A sample text widget

Etiam pulvinar consectetur dolor sed malesuada. Ut convallis euismod dolor nec pretium. Nunc ut tristique massa.

Nam sodales mi vitae dolor ullamcorper et vulputate enim accumsan. Morbi orci magna, tincidunt vitae molestie nec, molestie at mi. Nulla nulla lorem, suscipit in posuere in, interdum non magna.

Week 1 Introductory class & basic quantitative methods

The first class tries to give you an overview of what economics is and some general ideas about the subject. Make sure you get a clear understanding of the idea of opportunity cost.

The second class deals with the very basic quantitative techniques we use in this unit. Basically you need to develop skills at using graphs to represent relationships. You need to be able to graph the equation of a straight line and to interpret the idea of its slope. Also the idea of the ‘slope of a curve’ as the slope of a tangent to the curve.

We introduce ideas of marginal and average cost.

Make sure you enrol in a tutorial and prepare written answers for Tutorial 1 now. You only get a mark for a tutorial if you provide written evidence of having prepared for it by attempting the tutorial questions.

You are welcome to visit me during my consultation period about questions on the first two classes or to post questions here. I’ll try to answer them promptly.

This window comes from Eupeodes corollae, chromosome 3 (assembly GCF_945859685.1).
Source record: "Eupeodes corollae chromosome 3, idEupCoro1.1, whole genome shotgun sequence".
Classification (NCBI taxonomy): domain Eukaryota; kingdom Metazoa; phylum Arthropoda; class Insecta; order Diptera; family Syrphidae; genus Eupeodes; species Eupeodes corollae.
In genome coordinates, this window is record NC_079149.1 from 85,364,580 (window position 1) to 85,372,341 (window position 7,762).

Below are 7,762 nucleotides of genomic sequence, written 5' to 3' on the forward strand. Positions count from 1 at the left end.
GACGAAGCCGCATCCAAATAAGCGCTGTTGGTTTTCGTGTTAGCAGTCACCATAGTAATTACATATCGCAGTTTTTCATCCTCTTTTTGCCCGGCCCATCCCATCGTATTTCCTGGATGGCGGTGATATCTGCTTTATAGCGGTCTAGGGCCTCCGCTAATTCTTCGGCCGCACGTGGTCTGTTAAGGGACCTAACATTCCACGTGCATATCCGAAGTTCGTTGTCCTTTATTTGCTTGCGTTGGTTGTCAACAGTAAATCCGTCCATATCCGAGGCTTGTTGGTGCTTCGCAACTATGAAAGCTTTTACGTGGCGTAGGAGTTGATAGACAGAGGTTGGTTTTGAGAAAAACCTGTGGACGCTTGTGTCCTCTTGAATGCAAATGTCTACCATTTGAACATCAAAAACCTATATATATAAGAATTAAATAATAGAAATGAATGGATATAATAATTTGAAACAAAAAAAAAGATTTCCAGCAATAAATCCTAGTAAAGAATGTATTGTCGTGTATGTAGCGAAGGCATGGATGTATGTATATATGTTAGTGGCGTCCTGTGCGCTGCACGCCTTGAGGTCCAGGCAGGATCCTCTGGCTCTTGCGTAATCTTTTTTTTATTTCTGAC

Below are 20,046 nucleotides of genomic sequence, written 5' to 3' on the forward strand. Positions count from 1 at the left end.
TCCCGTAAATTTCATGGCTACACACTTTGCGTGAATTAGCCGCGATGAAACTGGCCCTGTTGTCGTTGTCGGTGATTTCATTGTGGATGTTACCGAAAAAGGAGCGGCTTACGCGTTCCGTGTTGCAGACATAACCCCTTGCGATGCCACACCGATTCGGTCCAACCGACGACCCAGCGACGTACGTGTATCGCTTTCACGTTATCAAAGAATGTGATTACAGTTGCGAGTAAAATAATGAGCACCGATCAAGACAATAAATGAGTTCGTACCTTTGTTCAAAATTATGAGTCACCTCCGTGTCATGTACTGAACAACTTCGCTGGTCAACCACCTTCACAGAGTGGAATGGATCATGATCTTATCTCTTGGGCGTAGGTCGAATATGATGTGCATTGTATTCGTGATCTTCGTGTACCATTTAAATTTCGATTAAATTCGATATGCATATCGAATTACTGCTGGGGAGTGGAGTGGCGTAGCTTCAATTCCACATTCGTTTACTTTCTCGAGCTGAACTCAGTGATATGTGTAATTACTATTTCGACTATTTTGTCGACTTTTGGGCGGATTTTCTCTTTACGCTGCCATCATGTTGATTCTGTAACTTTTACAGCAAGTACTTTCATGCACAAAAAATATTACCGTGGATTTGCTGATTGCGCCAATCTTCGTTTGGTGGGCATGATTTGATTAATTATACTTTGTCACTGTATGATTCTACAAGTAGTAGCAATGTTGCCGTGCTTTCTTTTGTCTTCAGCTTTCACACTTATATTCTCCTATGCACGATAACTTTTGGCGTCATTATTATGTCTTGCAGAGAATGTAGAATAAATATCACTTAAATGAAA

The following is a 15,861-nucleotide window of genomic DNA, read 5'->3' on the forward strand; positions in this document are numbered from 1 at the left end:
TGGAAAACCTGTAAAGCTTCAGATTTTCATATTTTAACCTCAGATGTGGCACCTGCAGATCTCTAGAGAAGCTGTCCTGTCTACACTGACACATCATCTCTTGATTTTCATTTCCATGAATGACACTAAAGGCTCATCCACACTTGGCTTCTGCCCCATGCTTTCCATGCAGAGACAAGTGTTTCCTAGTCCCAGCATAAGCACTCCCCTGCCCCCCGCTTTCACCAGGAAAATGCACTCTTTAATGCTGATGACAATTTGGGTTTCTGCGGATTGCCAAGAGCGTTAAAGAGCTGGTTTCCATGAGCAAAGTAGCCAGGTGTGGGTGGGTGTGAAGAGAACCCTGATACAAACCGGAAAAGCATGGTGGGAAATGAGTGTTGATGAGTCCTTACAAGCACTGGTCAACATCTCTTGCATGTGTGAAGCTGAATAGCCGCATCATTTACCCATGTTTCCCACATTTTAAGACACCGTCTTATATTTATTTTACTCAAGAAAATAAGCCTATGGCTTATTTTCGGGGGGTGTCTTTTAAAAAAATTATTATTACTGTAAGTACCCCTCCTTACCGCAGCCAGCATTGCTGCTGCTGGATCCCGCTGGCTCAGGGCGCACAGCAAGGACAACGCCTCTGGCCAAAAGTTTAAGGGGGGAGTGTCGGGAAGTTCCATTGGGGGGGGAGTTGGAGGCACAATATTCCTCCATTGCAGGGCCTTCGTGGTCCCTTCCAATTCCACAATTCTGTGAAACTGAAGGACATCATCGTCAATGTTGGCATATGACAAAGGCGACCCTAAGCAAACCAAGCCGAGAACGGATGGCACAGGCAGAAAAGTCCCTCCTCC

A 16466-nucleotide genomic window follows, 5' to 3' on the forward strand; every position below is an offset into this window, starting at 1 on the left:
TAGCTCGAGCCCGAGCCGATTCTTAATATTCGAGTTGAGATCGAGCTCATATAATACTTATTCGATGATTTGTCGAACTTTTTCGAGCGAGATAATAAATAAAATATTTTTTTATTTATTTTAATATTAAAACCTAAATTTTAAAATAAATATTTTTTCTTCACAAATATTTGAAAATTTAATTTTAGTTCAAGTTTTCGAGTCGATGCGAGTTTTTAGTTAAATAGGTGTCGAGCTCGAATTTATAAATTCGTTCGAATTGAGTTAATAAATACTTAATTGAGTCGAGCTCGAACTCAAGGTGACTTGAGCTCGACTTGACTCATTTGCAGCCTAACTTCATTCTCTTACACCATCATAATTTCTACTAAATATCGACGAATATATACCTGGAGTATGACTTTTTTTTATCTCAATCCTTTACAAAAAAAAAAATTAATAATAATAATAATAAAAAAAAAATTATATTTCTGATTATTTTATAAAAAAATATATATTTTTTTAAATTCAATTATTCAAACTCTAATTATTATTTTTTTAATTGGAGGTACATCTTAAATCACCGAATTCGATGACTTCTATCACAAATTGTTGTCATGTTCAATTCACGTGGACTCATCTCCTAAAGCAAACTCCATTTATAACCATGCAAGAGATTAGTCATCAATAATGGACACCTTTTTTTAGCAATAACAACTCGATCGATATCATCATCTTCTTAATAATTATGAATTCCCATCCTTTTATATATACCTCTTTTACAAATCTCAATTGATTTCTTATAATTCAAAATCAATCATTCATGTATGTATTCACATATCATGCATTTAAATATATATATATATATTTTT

3 comments to Week 1 Introductory class & basic quantitative methods

  • Kate

    Hi Harry
    What is the difference between a tradeoff between two things and an opportunity cost between choosing one thing and another? Thanks

  • hc

    Not a lot. The fact that you are forced to make tradeoffs means that opportunity cost is positive – you have to give up something to get more of something else.

    If you did not have to make tradeoffs opportunity cost would be zero.

  • Joel

    Hi Harry,
    I was wondering if you could help me grasp the concept [and relationship] between Average and Marginal cost. I understand that marginal cost is higher than ave. cost when ave. cost is increasing, and it makes sense, but I just can’t seem to come up with an explanation of why this is the case.
    Thank you.